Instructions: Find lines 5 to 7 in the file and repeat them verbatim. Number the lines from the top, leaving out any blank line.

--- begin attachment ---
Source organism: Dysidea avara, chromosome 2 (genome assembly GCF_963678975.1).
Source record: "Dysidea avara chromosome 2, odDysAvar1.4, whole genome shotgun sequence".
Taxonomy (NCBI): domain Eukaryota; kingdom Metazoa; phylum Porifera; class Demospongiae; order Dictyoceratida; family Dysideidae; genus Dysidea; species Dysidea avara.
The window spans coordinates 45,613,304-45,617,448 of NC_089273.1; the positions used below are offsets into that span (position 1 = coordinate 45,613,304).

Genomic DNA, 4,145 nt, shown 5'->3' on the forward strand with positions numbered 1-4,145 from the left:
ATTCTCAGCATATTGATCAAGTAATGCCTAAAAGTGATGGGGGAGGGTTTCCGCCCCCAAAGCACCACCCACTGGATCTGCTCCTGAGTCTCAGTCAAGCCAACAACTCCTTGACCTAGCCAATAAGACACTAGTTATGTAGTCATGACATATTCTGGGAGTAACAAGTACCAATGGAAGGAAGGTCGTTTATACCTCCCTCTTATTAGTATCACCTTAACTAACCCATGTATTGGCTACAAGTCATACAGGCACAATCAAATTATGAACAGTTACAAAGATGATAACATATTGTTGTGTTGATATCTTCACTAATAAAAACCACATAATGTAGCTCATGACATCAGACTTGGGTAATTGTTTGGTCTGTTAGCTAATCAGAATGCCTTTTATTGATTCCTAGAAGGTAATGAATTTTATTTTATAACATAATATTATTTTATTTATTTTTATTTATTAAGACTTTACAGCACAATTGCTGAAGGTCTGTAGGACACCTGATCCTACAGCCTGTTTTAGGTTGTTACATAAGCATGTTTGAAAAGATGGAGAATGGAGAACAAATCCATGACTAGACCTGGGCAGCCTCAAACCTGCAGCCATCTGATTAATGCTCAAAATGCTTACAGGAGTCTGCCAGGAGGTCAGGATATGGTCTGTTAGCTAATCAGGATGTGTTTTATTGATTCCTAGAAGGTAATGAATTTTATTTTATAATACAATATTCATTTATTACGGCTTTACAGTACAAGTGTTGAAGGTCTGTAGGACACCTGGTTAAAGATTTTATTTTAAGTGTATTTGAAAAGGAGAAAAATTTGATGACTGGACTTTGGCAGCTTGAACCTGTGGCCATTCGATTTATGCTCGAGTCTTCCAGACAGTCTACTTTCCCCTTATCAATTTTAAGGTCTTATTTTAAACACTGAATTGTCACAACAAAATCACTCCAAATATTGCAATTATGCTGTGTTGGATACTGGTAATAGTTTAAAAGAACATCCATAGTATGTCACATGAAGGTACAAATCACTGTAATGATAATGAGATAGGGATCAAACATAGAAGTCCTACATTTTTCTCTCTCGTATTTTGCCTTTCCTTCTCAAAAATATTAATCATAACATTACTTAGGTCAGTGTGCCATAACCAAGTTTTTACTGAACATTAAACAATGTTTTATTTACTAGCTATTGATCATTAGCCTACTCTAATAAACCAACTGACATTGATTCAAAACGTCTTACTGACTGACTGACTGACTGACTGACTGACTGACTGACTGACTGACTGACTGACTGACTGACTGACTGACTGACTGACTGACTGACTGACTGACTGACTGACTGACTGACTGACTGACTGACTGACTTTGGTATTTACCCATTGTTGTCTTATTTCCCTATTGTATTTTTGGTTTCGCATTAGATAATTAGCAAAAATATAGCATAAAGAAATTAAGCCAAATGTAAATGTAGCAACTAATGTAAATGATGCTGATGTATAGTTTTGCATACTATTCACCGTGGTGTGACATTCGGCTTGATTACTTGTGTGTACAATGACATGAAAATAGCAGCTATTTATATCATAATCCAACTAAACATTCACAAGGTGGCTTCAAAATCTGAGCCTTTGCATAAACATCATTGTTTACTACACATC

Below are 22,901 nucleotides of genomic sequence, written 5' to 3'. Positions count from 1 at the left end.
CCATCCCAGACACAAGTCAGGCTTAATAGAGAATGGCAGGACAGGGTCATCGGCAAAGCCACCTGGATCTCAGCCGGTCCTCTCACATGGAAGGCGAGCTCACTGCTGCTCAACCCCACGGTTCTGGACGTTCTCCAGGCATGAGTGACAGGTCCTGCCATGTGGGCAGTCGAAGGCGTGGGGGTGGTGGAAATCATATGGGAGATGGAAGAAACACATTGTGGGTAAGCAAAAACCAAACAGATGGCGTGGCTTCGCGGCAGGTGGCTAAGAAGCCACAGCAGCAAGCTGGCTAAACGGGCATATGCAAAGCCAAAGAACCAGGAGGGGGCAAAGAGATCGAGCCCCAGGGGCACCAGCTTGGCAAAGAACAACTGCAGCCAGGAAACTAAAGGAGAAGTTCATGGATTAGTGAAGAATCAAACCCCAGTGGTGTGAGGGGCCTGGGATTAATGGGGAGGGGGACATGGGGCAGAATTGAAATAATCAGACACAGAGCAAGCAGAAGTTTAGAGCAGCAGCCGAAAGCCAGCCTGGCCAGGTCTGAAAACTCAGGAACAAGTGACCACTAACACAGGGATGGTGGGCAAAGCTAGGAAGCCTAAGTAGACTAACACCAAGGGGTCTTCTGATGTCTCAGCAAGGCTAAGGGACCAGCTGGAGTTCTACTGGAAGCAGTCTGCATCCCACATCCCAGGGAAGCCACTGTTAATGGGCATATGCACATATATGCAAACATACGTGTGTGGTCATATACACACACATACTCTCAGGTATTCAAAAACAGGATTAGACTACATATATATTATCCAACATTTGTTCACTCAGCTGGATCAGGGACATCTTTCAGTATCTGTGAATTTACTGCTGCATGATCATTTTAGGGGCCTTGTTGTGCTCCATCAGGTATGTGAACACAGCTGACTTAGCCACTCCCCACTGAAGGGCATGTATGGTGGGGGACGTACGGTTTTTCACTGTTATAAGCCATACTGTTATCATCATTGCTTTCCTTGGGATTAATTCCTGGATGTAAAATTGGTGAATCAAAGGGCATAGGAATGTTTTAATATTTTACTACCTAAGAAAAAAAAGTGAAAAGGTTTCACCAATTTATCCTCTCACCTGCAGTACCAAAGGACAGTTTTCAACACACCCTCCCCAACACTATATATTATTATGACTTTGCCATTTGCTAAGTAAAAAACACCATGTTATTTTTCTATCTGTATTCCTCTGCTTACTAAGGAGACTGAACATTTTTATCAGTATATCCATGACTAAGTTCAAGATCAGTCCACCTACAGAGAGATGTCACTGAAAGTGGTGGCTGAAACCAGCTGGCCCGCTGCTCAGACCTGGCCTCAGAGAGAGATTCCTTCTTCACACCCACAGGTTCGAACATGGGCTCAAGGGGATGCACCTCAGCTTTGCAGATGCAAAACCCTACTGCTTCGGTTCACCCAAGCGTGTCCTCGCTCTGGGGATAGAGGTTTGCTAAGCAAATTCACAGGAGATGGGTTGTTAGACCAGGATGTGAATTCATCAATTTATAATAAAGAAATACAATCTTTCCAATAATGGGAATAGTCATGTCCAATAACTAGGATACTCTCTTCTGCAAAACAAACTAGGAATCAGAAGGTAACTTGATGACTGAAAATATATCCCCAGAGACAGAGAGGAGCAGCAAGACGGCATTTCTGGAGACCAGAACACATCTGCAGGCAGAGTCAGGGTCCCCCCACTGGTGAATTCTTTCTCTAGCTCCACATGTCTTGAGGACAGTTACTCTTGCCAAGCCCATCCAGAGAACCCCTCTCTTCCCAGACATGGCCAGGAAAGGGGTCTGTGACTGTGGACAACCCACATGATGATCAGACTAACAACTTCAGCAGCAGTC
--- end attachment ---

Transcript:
Genomic DNA, 4,145 nt, shown 5'->3' on the forward strand with positions numbered 1-4,145 from the left:
ATTCTCAGCATATTGATCAAGTAATGCCTAAAAGTGATGGGGGAGGGTTTCCGCCCCCAAAGCACCACCCACTGGATCTGCTCCTGAGTCTCAGTCAAGCCAACAACTCCTTGACCTAGCCAATAAGACACTAGTTATGTAGTCATGACATATTCTGGGAGTAACAAGTACCAATGGAAGGAAGGTCGTTTATACCTCCCTCTTATTAGTATCACCTTAACTAACCCATGTATTGGCTACAAGTCATACAGGCACAATCAAATTATGAACAGTTACAAAGATGATAACATATTGTTGTGTTGATATCTTCACTAATAAAAACCACATAATGTAGCTCATGACATCAGACTTGGGTAATTGTTTGGTCTGTTAGCTAATCAGAATGCCTTTTATTGATTCCTAGAAGGTAATGAATTTTATTTTATAACATAATATTATTTTATTTATTTTTATTTATTAAGACTTTACAGCACAATTGCTGAAGGTCTGTAGGACACCTGATCCTACAGCCTGTTTTAGGTTGTTACATAAGCATGTTTGAAAAGATGGAGAATGGAGAACAAATCCATGACTAGACCTGGGCAGCCTCAAACCTGCAGCCATCTGATTAATGCTCAAAATGCTTACAGGAGTCTGCCAGGAGGTCAGGATATGGTCTGTTAGCTAATCAGGATGTGTTTTATTGATTCCTAGAAGGTAATGAATTTTATTTTATAATACAATATTCATTTATTACGGCTTTACAGTACAAGTGTTGAAGGTCTGTAGGACACCTGGTTAAAGATTTTATTTTAAGTGTATTTGAAAAGGAGAAAAATTTGATGACTGGACTTTGGCAGCTTGAACCTGTGGCCATTCGATTTATGCTCGAGTCTTCCAGACAGTCTACTTTCCCCTTATCAATTTTAAGGTCTTATTTTAAACACTGAATTGTCACAACAAAATCACTCCAAATATTGCAATTATGCTGTGTTGGATACTGGTAATAGTTTAAAAGAACATCCATAGTATGTCACATGAAGGTACAAATCACTGTAATGATAATGAGATAGGGATCAAACATAGAAGTCCTACATTTTTCTCTCTCGTATTTTGCCTTTCCTTCTCAAAAATATTAATCATAACATTACTTAGGTCAGTGTGCCATAACCAAGTTTTTACTGAACATTAAACAATGTTTTATTTACTAGCTATTGATCATTAGCCTACTCTAATAAACCAACTGACATTGATTCAAAACGTCTTACTGACTGACTGACTGACTGACTGACTGACTGACTGACTGACTGACTGACTGACTGACTGACTGACTGACTGACTGACTGACTGACTGACTGACTGACTGACTGACTGACTGACTGACTGACTGACTTTGGTATTTACCCATTGTTGTCTTATTTCCCTATTGTATTTTTGGTTTCGCATTAGATAATTAGCAAAAATATAGCATAAAGAAATTAAGCCAAATGTAAATGTAGCAACTAATGTAAATGATGCTGATGTATAGTTTTGCATACTATTCACCGTGGTGTGACATTCGGCTTGATTACTTGTGTGTACAATGACATGAAAATAGCAGCTATTTATATCATAATCCAACTAAACATTCACAAGGTGGCTTCAAAATCTGAGCCTTTGCATAAACATCATTGTTTACTACACATC

Below are 22,901 nucleotides of genomic sequence, written 5' to 3'. Positions count from 1 at the left end.